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Test your app's fragments

Fragments serve as reusable containers within your app, allowing you to present the same user interface layout in a variety of activities and layout configurations. Given the versatility of these fragments, it's important to validate that they provide a consistent and resource-efficient experience:

  • Your fragment's appearance should be consistent across layout configurations, including those that support larger screen sizes or the landscape device orientation.
  • Don't create a fragment's view hierarchy unless the fragment is visible to the user.

This document describes how to include framework-provided APIs in the tests that evaluate each fragment's behavior.

Drive a fragment's state

To help set up the conditions for performing these tests, AndroidX provides a library, FragmentScenario, to create fragments and change their state.

Configure testing artifact location

In order to use FragmentScenario as intended, define the fragment-testing artifact in your app's testing APK, as shown in the following code snippet:

app/build.gradle

dependencies {
    // ...
    debugImplementation 'androidx.fragment:fragment-testing:1.1.0-alpha01'
}

Create a fragment

FragmentScenario includes methods for launching the following types of fragments:

The methods also support the following types of fragments:

  • Graphical fragments, which contain a user interface. To launch this type of fragment, call launchFragmentInContainer(). FragmentScenario attaches the fragment to an activity's root view controller. This containing activity is otherwise empty.
  • Non-graphical fragments (sometimes referred to as headless fragments), which store or perform short-term processing on information included in several activities. To launch this type of fragment, call launchFragment(). FragmentScenario attaches this type of fragment to an entirely empty activity, one that doesn't have a root view.

After launching one of these fragment types, FragmentScenario drives the fragment under test to the RESUMED state. This state indicates that the fragment is running. If you're testing a graphical fragment, it's also visible to users, so you can evaluate information about its UI elements using Espresso UI tests.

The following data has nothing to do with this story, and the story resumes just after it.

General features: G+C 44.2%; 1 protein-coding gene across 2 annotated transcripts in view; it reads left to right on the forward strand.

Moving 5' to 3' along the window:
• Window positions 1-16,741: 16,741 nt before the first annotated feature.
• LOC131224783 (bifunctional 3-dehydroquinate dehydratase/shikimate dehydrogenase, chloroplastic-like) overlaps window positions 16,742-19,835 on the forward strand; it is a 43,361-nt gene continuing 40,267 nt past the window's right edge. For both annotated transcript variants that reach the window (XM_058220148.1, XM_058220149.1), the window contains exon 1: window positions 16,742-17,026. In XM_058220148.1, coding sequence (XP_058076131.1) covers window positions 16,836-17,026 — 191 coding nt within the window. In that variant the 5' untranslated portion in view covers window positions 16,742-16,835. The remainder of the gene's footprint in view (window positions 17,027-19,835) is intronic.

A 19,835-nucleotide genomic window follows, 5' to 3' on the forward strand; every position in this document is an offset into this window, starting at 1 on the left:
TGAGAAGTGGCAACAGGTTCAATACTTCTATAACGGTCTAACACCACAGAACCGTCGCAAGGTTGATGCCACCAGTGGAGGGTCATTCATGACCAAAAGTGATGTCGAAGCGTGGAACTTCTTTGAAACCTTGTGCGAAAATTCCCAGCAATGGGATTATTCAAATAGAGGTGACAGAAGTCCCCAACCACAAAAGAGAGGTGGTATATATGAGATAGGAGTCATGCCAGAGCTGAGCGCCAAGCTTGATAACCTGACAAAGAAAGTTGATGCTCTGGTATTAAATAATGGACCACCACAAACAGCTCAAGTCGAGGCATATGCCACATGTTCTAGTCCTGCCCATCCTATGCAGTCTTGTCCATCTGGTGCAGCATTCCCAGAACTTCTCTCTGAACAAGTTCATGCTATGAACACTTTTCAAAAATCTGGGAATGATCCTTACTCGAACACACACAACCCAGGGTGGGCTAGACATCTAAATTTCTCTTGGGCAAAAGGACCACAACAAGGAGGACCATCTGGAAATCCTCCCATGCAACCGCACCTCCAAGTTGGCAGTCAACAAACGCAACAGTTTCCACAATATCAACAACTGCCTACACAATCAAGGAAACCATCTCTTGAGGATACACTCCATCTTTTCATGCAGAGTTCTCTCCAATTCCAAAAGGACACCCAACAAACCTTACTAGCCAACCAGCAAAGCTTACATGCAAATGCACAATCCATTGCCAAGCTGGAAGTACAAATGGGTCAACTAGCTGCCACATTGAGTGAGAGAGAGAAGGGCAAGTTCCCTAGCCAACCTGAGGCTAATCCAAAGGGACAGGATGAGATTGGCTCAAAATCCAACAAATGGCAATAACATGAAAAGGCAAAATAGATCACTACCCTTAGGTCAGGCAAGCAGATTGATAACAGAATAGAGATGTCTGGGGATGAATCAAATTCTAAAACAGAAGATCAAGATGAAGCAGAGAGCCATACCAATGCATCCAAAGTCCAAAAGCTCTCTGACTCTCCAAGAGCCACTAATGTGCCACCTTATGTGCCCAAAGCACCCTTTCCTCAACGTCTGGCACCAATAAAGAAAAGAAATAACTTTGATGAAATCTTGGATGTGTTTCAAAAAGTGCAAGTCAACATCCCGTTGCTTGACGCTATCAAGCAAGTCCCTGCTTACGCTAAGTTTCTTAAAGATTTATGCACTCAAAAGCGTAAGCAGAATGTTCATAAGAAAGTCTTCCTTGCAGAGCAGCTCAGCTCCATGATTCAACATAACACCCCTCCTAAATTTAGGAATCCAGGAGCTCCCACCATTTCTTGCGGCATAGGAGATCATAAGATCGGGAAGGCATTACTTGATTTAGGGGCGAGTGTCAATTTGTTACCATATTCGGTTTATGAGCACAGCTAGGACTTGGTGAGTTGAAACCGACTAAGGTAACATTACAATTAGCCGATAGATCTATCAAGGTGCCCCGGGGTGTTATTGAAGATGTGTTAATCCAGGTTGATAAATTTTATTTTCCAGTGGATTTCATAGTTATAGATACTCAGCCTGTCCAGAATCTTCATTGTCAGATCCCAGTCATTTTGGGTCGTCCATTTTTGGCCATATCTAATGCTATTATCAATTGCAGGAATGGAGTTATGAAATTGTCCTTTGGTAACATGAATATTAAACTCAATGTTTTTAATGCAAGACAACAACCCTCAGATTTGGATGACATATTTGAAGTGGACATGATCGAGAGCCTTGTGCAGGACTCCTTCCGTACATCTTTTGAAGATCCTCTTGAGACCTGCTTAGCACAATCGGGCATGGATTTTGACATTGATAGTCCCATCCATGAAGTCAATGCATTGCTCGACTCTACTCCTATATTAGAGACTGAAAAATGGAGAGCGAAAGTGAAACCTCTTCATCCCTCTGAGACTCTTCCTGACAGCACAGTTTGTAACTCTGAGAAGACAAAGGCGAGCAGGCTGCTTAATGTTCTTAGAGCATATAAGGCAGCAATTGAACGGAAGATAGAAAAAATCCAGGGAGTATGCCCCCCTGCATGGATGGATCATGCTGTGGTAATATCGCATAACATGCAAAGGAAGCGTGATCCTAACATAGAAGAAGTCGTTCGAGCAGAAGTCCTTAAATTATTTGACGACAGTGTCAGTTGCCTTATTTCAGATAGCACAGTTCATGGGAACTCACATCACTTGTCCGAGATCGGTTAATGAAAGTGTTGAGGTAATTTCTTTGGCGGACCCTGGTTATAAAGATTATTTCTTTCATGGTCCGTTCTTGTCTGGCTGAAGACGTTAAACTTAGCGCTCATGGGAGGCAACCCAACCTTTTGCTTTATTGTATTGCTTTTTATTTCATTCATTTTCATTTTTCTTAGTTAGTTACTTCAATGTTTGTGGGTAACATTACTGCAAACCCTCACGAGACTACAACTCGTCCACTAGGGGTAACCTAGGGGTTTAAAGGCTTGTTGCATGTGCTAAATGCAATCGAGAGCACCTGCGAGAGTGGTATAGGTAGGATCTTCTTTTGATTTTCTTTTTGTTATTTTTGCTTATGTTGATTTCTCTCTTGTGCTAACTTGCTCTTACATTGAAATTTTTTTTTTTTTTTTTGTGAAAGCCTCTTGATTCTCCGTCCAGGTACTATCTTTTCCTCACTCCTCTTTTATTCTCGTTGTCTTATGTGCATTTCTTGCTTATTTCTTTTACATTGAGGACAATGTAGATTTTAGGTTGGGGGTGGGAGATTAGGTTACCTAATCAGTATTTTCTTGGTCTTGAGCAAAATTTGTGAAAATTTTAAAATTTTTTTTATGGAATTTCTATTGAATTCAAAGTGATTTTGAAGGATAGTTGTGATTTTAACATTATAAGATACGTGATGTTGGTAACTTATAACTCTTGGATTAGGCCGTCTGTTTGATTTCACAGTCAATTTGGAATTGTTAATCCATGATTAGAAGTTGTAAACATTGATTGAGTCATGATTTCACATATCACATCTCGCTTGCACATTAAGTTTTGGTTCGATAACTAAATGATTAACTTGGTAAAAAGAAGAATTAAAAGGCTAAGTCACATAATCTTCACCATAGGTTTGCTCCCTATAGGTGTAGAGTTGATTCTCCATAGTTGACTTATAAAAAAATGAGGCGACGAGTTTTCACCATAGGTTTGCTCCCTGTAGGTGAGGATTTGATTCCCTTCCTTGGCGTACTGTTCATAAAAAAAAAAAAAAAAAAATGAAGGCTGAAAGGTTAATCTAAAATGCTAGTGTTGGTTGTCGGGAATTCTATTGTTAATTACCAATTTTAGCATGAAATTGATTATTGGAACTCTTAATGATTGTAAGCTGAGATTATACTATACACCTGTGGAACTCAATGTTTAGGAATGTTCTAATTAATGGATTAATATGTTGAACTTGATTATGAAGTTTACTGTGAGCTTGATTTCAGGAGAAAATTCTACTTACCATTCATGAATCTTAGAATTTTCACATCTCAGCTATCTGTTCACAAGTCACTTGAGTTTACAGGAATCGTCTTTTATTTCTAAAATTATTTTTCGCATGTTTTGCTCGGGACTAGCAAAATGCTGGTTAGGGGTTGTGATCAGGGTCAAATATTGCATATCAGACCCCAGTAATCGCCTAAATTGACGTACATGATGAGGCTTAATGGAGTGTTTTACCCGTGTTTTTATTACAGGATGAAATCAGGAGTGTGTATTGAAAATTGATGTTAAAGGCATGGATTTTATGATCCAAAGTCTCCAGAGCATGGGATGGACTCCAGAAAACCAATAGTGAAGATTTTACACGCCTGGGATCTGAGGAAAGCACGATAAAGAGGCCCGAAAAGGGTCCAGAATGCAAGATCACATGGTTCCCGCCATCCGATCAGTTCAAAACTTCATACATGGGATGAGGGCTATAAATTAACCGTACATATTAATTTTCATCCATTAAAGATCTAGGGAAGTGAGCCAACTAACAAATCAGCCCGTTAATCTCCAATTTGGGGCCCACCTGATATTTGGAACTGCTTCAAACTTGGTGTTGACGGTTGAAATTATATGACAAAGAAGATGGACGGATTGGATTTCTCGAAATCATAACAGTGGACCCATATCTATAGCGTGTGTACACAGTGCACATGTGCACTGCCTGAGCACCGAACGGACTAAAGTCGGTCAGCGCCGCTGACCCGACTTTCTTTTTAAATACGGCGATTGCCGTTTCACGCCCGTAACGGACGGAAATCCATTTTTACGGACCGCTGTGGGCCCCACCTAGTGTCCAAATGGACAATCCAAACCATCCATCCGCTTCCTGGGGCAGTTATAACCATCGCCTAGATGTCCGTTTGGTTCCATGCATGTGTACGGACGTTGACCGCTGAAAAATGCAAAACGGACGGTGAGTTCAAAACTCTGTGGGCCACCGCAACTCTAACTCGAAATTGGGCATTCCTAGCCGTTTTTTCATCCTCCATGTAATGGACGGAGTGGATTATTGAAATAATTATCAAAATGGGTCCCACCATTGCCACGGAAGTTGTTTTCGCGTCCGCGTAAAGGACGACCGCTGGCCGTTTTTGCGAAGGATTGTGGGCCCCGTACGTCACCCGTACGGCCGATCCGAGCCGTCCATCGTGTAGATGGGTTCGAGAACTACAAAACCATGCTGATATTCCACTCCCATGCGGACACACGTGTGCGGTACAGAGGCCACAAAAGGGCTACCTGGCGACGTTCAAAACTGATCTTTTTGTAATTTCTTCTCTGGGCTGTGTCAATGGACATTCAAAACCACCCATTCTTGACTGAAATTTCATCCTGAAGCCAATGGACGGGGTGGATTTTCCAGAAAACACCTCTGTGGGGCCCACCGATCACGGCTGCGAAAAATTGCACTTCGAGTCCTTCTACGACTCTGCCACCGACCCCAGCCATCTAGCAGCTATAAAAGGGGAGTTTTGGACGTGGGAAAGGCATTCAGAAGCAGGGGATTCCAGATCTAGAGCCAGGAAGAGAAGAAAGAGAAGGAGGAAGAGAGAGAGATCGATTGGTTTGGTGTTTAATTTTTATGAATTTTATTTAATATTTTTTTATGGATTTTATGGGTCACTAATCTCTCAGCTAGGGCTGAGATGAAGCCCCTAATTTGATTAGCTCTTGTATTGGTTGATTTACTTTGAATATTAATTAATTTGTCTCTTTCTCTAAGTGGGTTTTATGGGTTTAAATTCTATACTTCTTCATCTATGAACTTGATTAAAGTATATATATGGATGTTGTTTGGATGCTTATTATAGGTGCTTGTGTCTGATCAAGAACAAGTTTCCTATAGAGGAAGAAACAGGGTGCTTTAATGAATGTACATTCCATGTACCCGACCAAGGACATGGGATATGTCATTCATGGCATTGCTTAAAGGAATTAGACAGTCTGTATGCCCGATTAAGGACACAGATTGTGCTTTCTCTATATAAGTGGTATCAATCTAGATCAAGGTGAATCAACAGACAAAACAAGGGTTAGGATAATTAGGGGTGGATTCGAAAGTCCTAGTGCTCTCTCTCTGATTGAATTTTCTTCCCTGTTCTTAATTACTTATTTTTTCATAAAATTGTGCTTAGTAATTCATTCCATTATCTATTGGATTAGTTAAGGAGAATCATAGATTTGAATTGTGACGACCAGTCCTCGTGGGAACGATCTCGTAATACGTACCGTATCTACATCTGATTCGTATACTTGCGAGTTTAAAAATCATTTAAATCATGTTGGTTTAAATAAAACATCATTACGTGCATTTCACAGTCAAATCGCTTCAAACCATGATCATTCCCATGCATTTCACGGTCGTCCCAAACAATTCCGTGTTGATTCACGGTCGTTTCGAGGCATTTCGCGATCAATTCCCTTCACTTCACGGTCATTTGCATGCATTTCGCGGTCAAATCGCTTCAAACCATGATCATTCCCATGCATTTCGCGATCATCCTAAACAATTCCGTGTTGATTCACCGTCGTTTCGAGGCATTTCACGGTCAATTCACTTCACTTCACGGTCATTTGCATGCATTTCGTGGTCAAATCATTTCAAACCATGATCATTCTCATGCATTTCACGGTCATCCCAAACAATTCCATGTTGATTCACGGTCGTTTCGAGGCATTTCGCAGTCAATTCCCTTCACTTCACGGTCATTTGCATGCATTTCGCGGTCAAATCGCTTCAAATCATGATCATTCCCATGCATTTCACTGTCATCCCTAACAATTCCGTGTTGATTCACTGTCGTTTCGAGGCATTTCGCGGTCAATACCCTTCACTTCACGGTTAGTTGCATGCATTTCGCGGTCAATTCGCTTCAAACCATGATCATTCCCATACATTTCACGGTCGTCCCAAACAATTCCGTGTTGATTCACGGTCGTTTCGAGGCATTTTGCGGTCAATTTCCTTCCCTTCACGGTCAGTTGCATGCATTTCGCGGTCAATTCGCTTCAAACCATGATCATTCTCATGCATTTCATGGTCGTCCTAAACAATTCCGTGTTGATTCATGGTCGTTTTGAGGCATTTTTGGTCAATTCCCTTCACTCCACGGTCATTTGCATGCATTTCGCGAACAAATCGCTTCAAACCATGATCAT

The following code snippets show how to launch each type of fragment:

Graphical fragment example

@RunWith(AndroidJUnit4::class)
class MyTestSuite {
    @Test fun testEventFragment() {
        // The "state" and "factory" arguments are optional.
        val fragmentArgs = Bundle().apply {
            putInt("selectedListItem", 0)
        }
        val factory = MyFragmentFactory()
        val scenario = launchFragmentInContainer<MyFragment>(
                fragmentArgs, factory)
        onView(withId(R.id.text)).check(matches(withText("Hello World!")))
    }
}

Non-graphical fragment example

@RunWith(AndroidJUnit4::class)
class MyTestSuite {
    @Test fun testEventFragment() {
        // The "state" and "factory" arguments are optional.
        val fragmentArgs = Bundle().apply {
            putInt("numElements", 0)
        }
        val factory = MyFragmentFactory()
        val scenario = launchFragment<MyFragment>(fragmentArgs, factory)
    }
}

Recreate the fragment

If a device is low on resources, the system might destroy the activity containing your fragment, requiring your app to recreate the fragment when the user returns to your app. To simulate this situation, call recreate():

@RunWith(AndroidJUnit4::class)
class MyTestSuite {
    @Test fun testEventFragment() {
        val scenario = launchFragmentInContainer<MyFragment>()
        scenario.recreate()
    }
}

When the FragmentScenario class recreates the fragment under test, the fragment returns to the lifecycle state that it was in before being recreated.

Drive the fragment to a new state

In your app's UI tests, it's usually sufficient to just launch and recreate the fragment under test. In finer-grained unit tests, however, you might also evaluate the fragment's behavior as it transitions from one lifecycle state to another.

To drive the fragment to a different lifecycle state, call moveToState(). This methods supports the following states as arguments: CREATED, STARTED, RESUMED, and DESTROYED. This action simulates a situation where the activity containing your fragment changes its state because it's interrupted by another app or a system action.

An example usage of moveToState() appears in the following code snippet:

@RunWith(AndroidJUnit4::class)
class MyTestSuite {
    @Test fun testEventFragment() {
        val scenario = launchFragmentInContainer<MyFragment>()
        scenario.moveToState(State.CREATED)
    }
}

Trigger actions in the fragment

To trigger actions in your fragment under test, use Espresso view matchers to interact with elements in your view:

@RunWith(AndroidJUnit4::class)
class MyTestSuite {
    @Test fun testEventFragment() {
        val scenario = launchFragmentInContainer<MyFragment>()
        onView(withId(R.id.refresh))
                .perform(click())
    }
}

If you need to call a method on the fragment itself, such as responding to a selection in the options menu, you can do so safely by implementing FragmentAction:

@RunWith(AndroidJUnit4::class)
class MyTestSuite {
    @Test fun testEventFragment() {
        val scenario = launchFragmentInContainer<MyFragment>()
        scenario.onFragment(fragment ->
            fragment.onOptionsItemSelected(clickedItem) {
                // Update fragment's state based on selected item.
            }
        }
    }
}